If any of you would like to follow my progress, feel free to check my blog https://afrezzapat.wordpress.com, or my twitter @PatOppa. I will also be posting in this thread obviously :).

I hope to be able to provide as much insightful information that I can for you all regarding someone who is very insulin resistant and T2, who eats a moderate carb diet (even though the last week doesn't show that bc I've been testing a lot to see what I can get away with ;))

Disclaimer: I am not a MNKD or SNY investor, but I may throw $500 of MNKD in my pitiful RothIRA before April 15.

I saw someone in Mike's thread ask about the Spriometry cost. This is what is on my Health Insurance website regarding it.

58-spiro.jpg (88.4 KB)


Hi pat, welcome. 2 questions–

Is the 3rd hour spike new with afrezza? Did you have this trend with humalog?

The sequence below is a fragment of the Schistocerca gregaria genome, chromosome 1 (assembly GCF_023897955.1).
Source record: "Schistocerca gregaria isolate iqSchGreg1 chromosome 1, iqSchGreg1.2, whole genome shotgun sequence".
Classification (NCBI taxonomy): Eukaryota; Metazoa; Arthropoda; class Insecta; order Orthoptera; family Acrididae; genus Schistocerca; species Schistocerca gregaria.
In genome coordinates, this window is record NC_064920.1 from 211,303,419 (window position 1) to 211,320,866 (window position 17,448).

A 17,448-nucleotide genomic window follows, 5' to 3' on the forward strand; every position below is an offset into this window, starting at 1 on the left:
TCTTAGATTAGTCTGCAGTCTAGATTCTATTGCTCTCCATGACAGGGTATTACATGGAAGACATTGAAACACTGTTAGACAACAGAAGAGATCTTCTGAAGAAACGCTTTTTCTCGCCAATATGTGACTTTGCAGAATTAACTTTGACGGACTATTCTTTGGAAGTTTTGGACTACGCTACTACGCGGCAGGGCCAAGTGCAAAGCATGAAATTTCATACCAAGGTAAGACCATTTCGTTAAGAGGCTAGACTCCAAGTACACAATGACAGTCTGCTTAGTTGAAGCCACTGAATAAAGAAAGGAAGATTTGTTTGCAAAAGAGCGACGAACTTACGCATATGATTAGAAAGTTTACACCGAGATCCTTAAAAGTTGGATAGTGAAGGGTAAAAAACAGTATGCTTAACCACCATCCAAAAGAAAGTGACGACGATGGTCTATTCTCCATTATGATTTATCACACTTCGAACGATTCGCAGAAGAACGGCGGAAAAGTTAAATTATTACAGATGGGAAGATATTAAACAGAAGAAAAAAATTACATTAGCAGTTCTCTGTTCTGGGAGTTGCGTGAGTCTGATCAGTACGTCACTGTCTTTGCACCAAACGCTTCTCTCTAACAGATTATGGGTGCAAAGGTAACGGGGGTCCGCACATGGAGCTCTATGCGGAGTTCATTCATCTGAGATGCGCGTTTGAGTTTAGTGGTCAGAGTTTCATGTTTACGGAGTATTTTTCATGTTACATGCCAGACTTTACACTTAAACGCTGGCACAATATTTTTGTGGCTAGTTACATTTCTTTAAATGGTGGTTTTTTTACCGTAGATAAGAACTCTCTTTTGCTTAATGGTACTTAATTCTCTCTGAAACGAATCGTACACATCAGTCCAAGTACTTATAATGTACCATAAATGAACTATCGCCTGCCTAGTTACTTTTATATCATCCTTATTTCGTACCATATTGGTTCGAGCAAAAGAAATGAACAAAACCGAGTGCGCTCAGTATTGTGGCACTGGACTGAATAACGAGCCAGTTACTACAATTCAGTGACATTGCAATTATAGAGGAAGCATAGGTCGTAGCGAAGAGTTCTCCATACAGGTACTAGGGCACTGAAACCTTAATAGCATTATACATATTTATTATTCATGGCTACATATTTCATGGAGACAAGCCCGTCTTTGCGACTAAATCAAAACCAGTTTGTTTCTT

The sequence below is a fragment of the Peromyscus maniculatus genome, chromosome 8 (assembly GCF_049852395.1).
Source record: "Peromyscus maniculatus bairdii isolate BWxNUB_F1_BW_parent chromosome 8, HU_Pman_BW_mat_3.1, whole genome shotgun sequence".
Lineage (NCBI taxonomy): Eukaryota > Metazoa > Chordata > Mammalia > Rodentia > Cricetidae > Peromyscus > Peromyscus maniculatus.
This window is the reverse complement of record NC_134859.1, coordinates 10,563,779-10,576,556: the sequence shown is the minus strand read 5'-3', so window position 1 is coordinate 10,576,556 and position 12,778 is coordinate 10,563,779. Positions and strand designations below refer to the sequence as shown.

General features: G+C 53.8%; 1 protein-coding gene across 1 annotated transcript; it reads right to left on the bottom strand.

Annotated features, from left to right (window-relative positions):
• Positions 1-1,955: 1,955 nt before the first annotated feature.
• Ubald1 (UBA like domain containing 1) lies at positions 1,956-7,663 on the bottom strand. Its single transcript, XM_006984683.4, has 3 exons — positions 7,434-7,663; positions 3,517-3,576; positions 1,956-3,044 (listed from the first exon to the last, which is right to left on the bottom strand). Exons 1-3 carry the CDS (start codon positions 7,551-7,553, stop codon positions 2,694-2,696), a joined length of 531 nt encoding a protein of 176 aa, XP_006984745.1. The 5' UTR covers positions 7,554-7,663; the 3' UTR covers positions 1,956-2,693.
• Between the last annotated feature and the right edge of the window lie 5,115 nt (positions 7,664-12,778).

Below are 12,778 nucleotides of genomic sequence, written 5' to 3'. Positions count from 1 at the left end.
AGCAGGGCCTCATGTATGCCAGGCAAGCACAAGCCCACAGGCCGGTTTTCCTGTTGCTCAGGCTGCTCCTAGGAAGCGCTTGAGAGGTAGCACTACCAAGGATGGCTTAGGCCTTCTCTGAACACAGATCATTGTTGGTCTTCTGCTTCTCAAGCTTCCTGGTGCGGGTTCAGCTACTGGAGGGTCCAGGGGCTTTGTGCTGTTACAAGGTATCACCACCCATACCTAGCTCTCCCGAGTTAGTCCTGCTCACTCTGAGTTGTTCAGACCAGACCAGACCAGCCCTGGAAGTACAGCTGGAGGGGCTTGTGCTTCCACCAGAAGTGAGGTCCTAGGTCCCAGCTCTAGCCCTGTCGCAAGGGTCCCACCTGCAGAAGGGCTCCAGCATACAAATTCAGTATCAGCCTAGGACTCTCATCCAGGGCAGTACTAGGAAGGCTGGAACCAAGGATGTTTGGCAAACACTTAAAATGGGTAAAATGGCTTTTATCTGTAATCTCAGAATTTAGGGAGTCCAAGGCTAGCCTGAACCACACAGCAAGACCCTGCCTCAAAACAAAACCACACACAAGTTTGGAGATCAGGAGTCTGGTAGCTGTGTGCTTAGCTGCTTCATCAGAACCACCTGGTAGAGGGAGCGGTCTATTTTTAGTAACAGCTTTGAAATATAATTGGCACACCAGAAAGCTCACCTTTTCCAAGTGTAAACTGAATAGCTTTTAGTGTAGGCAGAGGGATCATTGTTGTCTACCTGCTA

Can you describe some of the typical meals you are seeing this trend with?

I ask because I’m concerned I’ll have the same patterns when I start next week but am confident an effective approach can be found.

Well, I can't give you any real accuracy with the Humalog question I just restarted insulin therapy 10 days ago, after being off it for nearly 10 years. What I can tell you from limited data is that I haven't seen this issue as often on either Novolog or Humalog which I have used at some meals while getting my Rx's straight over the last 10 days.

I also can't be fully accurate on whether it happens every meal with Afrezza or not, due to the fact, that again I was getting my Rx dosing straight, and my Dr. only gave me a single 4U box to start. So, I was conserving Afrezza for more tricky situations like a Double Cheeseburger and fries, or something that in the past would shoot me up really fast. Afrezza took care of that spike I would normally get in the first hour or so with no issue whatsoever.